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Photo: Omar Marques/SOPA Images, LightRocket via Getty Images

Facebook is pulling its Onavo Protect virtual private network (VPN) mobile app after Apple said it violated its data collection policies.

The context: Onavo offers customers a free VPN, which encrypts all communications between two devices, while giving Facebook insight into what apps and services customers use on their device. Bloomberg had warned in June that changes in Apple's policies could be aimed at Onavo.

What they're saying:

  • Apple: "We work hard to protect user privacy and data security throughout the Apple ecosystem. With the latest update to our guidelines, we made it explicitly clear that apps should not collect information about which other apps are installed on a user’s device for the purposes of analytics or advertising/marketing and must make it clear what user data will be collected and how it will be used."
  • Facebook: “We've always been clear when people download Onavo about the information that is collected and how it is used. As a developer on Apple's platform we follow the rules they've put in place.”
  • Tech and media consultant Martin Bryant: "Onavo is an important part of Facebook's M&A strategy. Cutting it off from iOS stops Facebook from knowing as much about what apps are emerging as hot trends that need buying or copying."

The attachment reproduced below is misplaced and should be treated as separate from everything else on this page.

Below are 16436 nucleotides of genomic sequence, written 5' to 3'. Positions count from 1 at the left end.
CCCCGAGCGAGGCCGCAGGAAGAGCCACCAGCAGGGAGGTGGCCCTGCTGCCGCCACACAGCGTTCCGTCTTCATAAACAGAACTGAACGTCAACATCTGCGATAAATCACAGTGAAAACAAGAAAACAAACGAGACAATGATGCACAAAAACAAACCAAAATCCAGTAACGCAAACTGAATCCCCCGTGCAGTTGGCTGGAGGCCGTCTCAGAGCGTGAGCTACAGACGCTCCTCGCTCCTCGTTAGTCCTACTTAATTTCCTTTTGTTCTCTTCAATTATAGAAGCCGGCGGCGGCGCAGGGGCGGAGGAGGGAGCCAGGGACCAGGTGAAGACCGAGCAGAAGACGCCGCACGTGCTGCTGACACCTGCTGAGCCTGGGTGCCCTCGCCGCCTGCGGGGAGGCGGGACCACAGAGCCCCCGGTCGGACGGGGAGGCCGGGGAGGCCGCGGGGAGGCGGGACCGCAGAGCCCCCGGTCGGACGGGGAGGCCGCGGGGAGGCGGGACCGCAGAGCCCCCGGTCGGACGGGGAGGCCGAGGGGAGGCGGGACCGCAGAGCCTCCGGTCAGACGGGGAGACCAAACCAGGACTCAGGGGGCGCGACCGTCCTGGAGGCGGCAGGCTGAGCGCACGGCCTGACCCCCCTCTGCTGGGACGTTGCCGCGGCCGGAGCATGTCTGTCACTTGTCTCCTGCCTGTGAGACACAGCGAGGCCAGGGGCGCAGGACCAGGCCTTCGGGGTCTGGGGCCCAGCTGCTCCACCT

The bottom line: This move is yet another schism in a widening divide between the two companies. Apple paints itself as a privacy champion that doesn't depend on user data for its revenue, while Facebook sees itself as bringing positive connections to billions of people around the world.

Go deeper

Updated 2 hours ago - Politics & Policy

Supreme Court backs religious groups on New York coronavirus restrictions

Photo: Saul Loeb/AFP via Getty Images

The U.S. Supreme Court ruled late Wednesday that restrictions previously imposed on New York places of worship by Gov. Andrew Cuomo (D) during the coronavirus pandemic violated the First Amendment.

Why it matters: The decision in a 5-4 vote heralds the first significant action by the new President Trump-appointed conservative Justice Amy Coney Barrett, who cast the deciding vote in favor of the Catholic Church and Orthodox Jewish synagogues.

USAID chief tests positive for coronavirus

An Air Force cargo jet delivers USAID supplies to Russia earlier this year. Photo: Mikhail Metzel/TASS via Getty Images

The acting administrator of the United States Agency for International Development informed senior staff Wednesday he has tested positive for coronavirus, two sources familiar with the call tell Axios.

Why it matters: John Barsa, who staffers say rarely wears a mask in their office, is the latest in a series of senior administration officials to contract the virus. His positive diagnosis comes amid broader turmoil at the agency following the election.

Bryan Walsh, author of Future
10 hours ago - Health

COVID-19 shows a bright future for vaccines

Illustration: Annelise Capossela/Axios

Promising results from COVID-19 vaccine trials offer hope not just that the pandemic could be ended sooner than expected, but that medicine itself may have a powerful new weapon.

Why it matters: Vaccines are, in the words of one expert, "the single most life-saving innovation ever," but progress had slowed in recent years. New gene-based technology that sped the arrival of the COVID vaccine will boost the overall field, and could even extend to mass killers like cancer.